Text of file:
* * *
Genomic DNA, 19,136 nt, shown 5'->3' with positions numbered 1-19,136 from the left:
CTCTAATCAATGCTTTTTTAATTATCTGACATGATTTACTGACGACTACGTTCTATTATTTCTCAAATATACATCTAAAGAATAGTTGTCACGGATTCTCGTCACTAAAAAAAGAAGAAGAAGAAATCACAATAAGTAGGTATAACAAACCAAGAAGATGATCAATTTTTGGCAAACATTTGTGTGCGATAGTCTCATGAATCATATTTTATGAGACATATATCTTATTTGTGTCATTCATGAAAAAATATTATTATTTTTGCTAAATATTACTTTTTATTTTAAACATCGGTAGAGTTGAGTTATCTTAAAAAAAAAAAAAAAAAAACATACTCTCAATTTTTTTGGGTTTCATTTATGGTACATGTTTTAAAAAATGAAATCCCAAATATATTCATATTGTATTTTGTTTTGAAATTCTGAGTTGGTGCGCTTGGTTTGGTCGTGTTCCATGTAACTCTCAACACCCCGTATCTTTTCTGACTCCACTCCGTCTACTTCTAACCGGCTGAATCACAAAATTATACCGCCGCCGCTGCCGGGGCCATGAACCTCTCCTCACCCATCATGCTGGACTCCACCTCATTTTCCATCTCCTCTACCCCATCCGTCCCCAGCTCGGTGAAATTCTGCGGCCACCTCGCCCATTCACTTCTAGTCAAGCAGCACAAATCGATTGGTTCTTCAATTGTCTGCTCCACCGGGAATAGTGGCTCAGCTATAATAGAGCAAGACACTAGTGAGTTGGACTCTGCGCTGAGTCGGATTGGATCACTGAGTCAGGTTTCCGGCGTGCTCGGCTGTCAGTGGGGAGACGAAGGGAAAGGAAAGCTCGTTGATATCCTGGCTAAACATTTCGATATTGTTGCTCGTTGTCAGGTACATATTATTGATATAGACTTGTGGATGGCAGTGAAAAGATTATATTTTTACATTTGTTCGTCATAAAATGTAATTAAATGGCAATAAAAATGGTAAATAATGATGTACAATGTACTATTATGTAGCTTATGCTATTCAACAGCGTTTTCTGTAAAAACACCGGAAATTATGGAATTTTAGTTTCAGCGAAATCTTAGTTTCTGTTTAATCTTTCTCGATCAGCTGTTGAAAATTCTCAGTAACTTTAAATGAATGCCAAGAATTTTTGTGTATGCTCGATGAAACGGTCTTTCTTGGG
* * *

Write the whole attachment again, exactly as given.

Genomic DNA, 19,136 nt, shown 5'->3' with positions numbered 1-19,136 from the left:
CTCTAATCAATGCTTTTTTAATTATCTGACATGATTTACTGACGACTACGTTCTATTATTTCTCAAATATACATCTAAAGAATAGTTGTCACGGATTCTCGTCACTAAAAAAAGAAGAAGAAGAAATCACAATAAGTAGGTATAACAAACCAAGAAGATGATCAATTTTTGGCAAACATTTGTGTGCGATAGTCTCATGAATCATATTTTATGAGACATATATCTTATTTGTGTCATTCATGAAAAAATATTATTATTTTTGCTAAATATTACTTTTTATTTTAAACATCGGTAGAGTTGAGTTATCTTAAAAAAAAAAAAAAAAAAACATACTCTCAATTTTTTTGGGTTTCATTTATGGTACATGTTTTAAAAAATGAAATCCCAAATATATTCATATTGTATTTTGTTTTGAAATTCTGAGTTGGTGCGCTTGGTTTGGTCGTGTTCCATGTAACTCTCAACACCCCGTATCTTTTCTGACTCCACTCCGTCTACTTCTAACCGGCTGAATCACAAAATTATACCGCCGCCGCTGCCGGGGCCATGAACCTCTCCTCACCCATCATGCTGGACTCCACCTCATTTTCCATCTCCTCTACCCCATCCGTCCCCAGCTCGGTGAAATTCTGCGGCCACCTCGCCCATTCACTTCTAGTCAAGCAGCACAAATCGATTGGTTCTTCAATTGTCTGCTCCACCGGGAATAGTGGCTCAGCTATAATAGAGCAAGACACTAGTGAGTTGGACTCTGCGCTGAGTCGGATTGGATCACTGAGTCAGGTTTCCGGCGTGCTCGGCTGTCAGTGGGGAGACGAAGGGAAAGGAAAGCTCGTTGATATCCTGGCTAAACATTTCGATATTGTTGCTCGTTGTCAGGTACATATTATTGATATAGACTTGTGGATGGCAGTGAAAAGATTATATTTTTACATTTGTTCGTCATAAAATGTAATTAAATGGCAATAAAAATGGTAAATAATGATGTACAATGTACTATTATGTAGCTTATGCTATTCAACAGCGTTTTCTGTAAAAACACCGGAAATTATGGAATTTTAGTTTCAGCGAAATCTTAGTTTCTGTTTAATCTTTCTCGATCAGCTGTTGAAAATTCTCAGTAACTTTAAATGAATGCCAAGAATTTTTGTGTATGCTCGATGAAACGGTCTTTCTTGGG